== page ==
African Emperor Caterpillars (Bunaea alcinoe)

Spiky Caterpillar with Orange Stripe
Share the knowledge

A couple of years ago, we received a question about “long, thick, black, and spiky caterpillars with white dashes and an orange stripe.” This is more or less how the reader described the creature he found, which he called a “worm.” We were confident that our reader found a caterpillar and not a worm, but without a picture, we struggled to identify the specific species of caterpillar. Then, about a year after we wrote this article, another reader sent us a picture of a spiky caterpillar with an orange stripe that matched the above description. Both readers are from South Africa, so we were fairly sure that they were dealing with the same caterpillar, yet we still weren’t able to say exactly what species of caterpillar our reader found. At long last, however, we think we have arrived at an answer: the orange and black caterpillar with spikes is an African Emperor Caterpillar (Bunaea alcinoe), which is also called a Cabbage Tree Emperor Caterpillar.

First, let’s take a look at the caterpillar in question, which is a creature to behold:

Spiky Caterpillar with Orange Stripe

Although we can’t necessarily infer this based on this image alone, which lacks a scale, the caterpillar pictured is probably fairly large by larval standards. (Caterpillars are the larval forms of butterflies and moths, for the record.) African Emperor Caterpillars are generally around three inches (seven to eight centimeters) long and over a half an inch (1.5 centimeters) in diameter. Although they look fairly scary, they aren’t poisonous, but one should always exercise some caution in picking up caterpillars because they can cause skin irritation.

Like all moths and butterflies (including, of course, their larval forms), African Emperor caterpillars belong to the Lepidoptera order. Within this order is the Saturniidae family, to which the African Emperors belong. There are over 2,000 species in this family, including other species of emperor moths, as well as giant silkmoths and royal moths. The moths in the Saturniidae family tend to have relatively large wingspans. This is striking, because apart from their size, saturniids (as members of the Saturniidae family are called) tend to have vivid eyespots on their wings. The eyespots are a defense mechanism that can, among other things, deter potential predators from attacking.

So, after nearly two years, we can finally put this question to rest. The spiky, black, and orange caterpillars found in South Africa are African Emperor Caterpillars.


All About Worms is always free, always reader-supported. Your tips via CashApp, Venmo, or Paypal are appreciated! Receipts will come from ISIPP Publishing.

CashApp us Square Cash app link

Venmo us Venmo link

Paypal us Paypal link

Note: Some links on this site are partner links. That means that we earn a tiny bit if you purchase something through them, at no extra charge to you. This helps offset the cost of keeping this resource free for everybody (it doesn't cover our costs, but every little bit helps! :~) )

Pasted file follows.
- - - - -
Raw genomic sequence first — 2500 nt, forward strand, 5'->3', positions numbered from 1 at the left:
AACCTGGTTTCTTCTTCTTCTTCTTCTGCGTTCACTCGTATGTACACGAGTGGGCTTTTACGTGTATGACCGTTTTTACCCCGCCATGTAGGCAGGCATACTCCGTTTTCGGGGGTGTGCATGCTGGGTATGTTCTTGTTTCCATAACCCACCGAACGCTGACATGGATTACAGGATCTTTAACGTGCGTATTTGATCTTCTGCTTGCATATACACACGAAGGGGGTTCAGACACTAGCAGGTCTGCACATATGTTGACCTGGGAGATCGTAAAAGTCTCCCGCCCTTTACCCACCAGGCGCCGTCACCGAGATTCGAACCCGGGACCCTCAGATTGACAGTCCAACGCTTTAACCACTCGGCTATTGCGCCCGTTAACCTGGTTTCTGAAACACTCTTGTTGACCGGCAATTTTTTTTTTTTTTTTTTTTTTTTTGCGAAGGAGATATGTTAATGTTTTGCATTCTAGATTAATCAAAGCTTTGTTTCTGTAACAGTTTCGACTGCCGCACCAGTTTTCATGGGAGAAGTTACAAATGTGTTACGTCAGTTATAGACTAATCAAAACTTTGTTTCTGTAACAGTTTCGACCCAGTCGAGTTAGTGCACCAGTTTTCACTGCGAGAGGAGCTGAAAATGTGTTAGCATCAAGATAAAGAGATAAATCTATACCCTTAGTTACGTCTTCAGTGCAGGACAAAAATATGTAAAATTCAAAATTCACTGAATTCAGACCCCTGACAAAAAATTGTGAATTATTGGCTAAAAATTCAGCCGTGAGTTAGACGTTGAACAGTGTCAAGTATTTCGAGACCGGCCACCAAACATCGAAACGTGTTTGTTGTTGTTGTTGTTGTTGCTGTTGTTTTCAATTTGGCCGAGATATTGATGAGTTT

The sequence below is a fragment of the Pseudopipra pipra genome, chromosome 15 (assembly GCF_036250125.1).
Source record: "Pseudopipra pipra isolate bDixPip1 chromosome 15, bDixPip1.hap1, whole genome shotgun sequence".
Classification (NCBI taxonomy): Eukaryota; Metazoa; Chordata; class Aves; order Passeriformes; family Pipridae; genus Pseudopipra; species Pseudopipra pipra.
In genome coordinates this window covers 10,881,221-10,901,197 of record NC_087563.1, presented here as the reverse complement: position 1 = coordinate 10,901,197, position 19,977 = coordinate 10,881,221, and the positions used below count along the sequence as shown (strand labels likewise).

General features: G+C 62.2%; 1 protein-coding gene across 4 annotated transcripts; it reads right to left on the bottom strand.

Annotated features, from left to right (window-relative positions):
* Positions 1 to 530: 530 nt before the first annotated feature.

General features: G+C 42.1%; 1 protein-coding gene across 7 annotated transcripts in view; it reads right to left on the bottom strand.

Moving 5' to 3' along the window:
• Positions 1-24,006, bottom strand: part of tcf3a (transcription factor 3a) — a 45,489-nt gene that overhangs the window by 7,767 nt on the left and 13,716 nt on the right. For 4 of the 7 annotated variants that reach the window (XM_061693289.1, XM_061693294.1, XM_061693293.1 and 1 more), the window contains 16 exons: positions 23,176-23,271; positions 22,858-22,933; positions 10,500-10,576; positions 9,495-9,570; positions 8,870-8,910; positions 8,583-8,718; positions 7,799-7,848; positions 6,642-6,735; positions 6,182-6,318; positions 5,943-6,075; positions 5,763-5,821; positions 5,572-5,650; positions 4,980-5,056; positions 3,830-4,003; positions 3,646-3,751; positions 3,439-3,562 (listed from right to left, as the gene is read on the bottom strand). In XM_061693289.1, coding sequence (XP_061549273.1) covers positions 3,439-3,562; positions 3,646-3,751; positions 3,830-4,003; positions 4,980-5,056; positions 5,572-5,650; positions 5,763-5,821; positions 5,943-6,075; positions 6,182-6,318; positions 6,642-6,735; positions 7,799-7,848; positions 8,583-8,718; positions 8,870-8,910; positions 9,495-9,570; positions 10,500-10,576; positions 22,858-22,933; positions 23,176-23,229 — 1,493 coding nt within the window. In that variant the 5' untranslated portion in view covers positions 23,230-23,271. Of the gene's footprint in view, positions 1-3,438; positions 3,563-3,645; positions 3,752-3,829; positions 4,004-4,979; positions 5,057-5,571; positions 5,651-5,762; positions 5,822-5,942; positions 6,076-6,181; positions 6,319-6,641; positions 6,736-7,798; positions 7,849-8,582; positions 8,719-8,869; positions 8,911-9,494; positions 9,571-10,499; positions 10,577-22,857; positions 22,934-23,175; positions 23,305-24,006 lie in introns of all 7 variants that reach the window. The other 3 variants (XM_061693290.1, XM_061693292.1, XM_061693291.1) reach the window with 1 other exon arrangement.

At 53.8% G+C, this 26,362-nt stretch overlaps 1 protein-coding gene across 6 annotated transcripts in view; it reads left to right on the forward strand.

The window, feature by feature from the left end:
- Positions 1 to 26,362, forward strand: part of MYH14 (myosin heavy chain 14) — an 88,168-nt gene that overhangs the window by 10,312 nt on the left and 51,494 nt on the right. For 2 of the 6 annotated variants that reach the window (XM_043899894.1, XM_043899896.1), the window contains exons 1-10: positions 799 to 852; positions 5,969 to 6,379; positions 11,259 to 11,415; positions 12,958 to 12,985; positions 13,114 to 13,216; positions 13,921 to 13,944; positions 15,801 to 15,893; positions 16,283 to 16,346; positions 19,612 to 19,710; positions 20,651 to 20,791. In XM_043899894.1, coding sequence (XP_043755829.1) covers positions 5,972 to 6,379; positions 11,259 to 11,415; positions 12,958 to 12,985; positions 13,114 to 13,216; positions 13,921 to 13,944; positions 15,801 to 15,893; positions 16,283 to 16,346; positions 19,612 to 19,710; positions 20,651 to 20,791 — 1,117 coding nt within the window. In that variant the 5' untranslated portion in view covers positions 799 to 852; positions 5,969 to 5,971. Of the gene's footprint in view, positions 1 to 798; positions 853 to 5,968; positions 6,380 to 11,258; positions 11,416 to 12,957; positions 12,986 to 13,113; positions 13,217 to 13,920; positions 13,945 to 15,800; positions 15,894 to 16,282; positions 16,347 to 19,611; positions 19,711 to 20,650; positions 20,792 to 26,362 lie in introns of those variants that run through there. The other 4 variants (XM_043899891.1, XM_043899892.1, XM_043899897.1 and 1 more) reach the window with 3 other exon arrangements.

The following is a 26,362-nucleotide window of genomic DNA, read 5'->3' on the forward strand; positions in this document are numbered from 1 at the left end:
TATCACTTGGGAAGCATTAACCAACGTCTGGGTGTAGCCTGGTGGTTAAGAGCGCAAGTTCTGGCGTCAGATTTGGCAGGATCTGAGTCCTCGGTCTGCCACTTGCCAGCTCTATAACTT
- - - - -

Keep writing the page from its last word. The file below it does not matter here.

Share the knowledge

8 thoughts on “African Emperor Caterpillars (Bunaea alcinoe)

  1. We live in Pietermaritzburg, I have about 40-50 of these caterpillars hatch each year in my garden today again. I would really like to know what they feed on as I don’t like using poisons so I catch the lot and release in a natural environment. We don’t have a cabbage tree but mostly indigenous plant garden. I don’t want them eating my cycads the new frons keep being destroyed each year. Please advise if anyone knows Thanks Eve

  2. I live in East London in the Eastern Cape on a property that has a private nature reserve adjacent to it. While walking in the garden this afternoon, I came across no less than fifteen of these caterpillars crossing the lawn. In my 10yrs here, I’ve never seen anything like them before. Quite spectacular.

  3. I found one of these by our guava tree, and had been researching it for days. But, as you may know, they aren’t just in South Africa, are they? I found this one in Uganda. Thanks for the information on this website!

  4. We have an invasion of this African Emperor cabbage tree caterpilar. Having totally stripped our cabbage tree they’re now looking further afield for leaves. Does anyone know if they’re likely to demolish the King Protea we have in the same area? I’d be hard pressed not to fry them in oil and serve wiith a chilly dip if they do!!

  5. Hi,

    I live in Northern Uganda and we are seeing many of these guys. The biggest wave was about two weeks ago and there’s another large group emerging now. I’ve also seen several adults during my two years in Uganda. Beautiful!

  6. Hi Anne,
    I also live in Hillcrest and noticed these large black caterpillars in my neighbour’s cabbage tree. There are hundreds of them that have been chomping the leaves, and the driveway underneath the tree is solidly littered with the caterpillar poo. This morning I noticed some of them crossing my driveway, and on closer investigation there is currently a mass migration of these fat caterpillars coming down the tree trunk…I presume that they are all now looking for somewhere safe to pupate. I googled ‘mopane worm’ and discovered that this particular white-spiked black caterpillar is the African Emperor Moth. And they particularly like the cabbage tree.
    All the best, Sue

  7. We live in Hillcrest KZN and have just seen about 10 of these caterpillars lying on the road and wondered which tree they are commonly found in and would a strong wind result in so many of them ending up on the road..

Leave a Reply

Your email address will not be published. Required fields are marked *